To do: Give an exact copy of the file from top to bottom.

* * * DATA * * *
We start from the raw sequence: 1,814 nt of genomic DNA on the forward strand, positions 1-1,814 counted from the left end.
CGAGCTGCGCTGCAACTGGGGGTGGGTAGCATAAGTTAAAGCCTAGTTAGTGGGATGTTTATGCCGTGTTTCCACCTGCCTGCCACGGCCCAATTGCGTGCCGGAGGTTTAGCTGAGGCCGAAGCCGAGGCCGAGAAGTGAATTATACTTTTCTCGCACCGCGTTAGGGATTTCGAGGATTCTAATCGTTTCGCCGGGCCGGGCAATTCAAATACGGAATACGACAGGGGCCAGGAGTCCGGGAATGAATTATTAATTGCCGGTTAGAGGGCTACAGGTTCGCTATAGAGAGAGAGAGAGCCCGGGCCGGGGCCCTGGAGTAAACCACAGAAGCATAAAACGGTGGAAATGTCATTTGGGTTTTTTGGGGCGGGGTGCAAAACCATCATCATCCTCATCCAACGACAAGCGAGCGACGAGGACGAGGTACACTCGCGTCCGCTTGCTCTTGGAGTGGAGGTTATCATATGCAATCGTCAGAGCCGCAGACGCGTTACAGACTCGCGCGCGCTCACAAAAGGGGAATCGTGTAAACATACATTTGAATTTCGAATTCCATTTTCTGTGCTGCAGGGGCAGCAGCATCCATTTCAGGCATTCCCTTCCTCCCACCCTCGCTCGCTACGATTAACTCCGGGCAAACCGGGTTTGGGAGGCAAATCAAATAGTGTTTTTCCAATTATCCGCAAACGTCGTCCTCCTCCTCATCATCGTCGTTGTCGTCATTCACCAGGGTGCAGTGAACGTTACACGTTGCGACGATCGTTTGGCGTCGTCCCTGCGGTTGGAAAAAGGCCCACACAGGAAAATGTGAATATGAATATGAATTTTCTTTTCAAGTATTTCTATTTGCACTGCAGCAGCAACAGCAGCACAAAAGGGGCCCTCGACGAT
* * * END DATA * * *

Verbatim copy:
We start from the raw sequence: 1,814 nt of genomic DNA on the forward strand, positions 1-1,814 counted from the left end.
CGAGCTGCGCTGCAACTGGGGGTGGGTAGCATAAGTTAAAGCCTAGTTAGTGGGATGTTTATGCCGTGTTTCCACCTGCCTGCCACGGCCCAATTGCGTGCCGGAGGTTTAGCTGAGGCCGAAGCCGAGGCCGAGAAGTGAATTATACTTTTCTCGCACCGCGTTAGGGATTTCGAGGATTCTAATCGTTTCGCCGGGCCGGGCAATTCAAATACGGAATACGACAGGGGCCAGGAGTCCGGGAATGAATTATTAATTGCCGGTTAGAGGGCTACAGGTTCGCTATAGAGAGAGAGAGAGCCCGGGCCGGGGCCCTGGAGTAAACCACAGAAGCATAAAACGGTGGAAATGTCATTTGGGTTTTTTGGGGCGGGGTGCAAAACCATCATCATCCTCATCCAACGACAAGCGAGCGACGAGGACGAGGTACACTCGCGTCCGCTTGCTCTTGGAGTGGAGGTTATCATATGCAATCGTCAGAGCCGCAGACGCGTTACAGACTCGCGCGCGCTCACAAAAGGGGAATCGTGTAAACATACATTTGAATTTCGAATTCCATTTTCTGTGCTGCAGGGGCAGCAGCATCCATTTCAGGCATTCCCTTCCTCCCACCCTCGCTCGCTACGATTAACTCCGGGCAAACCGGGTTTGGGAGGCAAATCAAATAGTGTTTTTCCAATTATCCGCAAACGTCGTCCTCCTCCTCATCATCGTCGTTGTCGTCATTCACCAGGGTGCAGTGAACGTTACACGTTGCGACGATCGTTTGGCGTCGTCCCTGCGGTTGGAAAAAGGCCCACACAGGAAAATGTGAATATGAATATGAATTTTCTTTTCAAGTATTTCTATTTGCACTGCAGCAGCAACAGCAGCACAAAAGGGGCCCTCGACGAT